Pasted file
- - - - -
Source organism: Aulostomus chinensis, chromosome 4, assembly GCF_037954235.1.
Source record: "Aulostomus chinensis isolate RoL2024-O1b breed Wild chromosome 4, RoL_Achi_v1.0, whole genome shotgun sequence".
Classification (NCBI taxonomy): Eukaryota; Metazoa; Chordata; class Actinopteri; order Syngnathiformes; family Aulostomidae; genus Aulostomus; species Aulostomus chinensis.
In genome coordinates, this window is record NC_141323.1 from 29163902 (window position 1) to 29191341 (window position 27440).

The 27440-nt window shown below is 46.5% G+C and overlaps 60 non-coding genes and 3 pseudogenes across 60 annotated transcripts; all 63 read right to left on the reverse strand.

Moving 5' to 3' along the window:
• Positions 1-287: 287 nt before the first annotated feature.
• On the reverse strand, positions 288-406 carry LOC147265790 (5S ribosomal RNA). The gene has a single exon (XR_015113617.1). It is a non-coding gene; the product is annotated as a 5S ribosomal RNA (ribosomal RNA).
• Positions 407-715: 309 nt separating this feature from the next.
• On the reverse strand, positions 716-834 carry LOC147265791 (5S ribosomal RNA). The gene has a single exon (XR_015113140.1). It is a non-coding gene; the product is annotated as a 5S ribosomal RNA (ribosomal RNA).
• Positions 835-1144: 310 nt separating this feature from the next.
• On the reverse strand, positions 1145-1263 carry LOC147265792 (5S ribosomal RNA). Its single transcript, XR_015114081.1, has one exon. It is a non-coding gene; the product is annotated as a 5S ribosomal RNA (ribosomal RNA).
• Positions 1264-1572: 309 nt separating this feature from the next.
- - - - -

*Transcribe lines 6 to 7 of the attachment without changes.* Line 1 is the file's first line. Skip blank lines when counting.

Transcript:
Moving 5' to 3' along the window:
• Positions 1-287: 287 nt before the first annotated feature.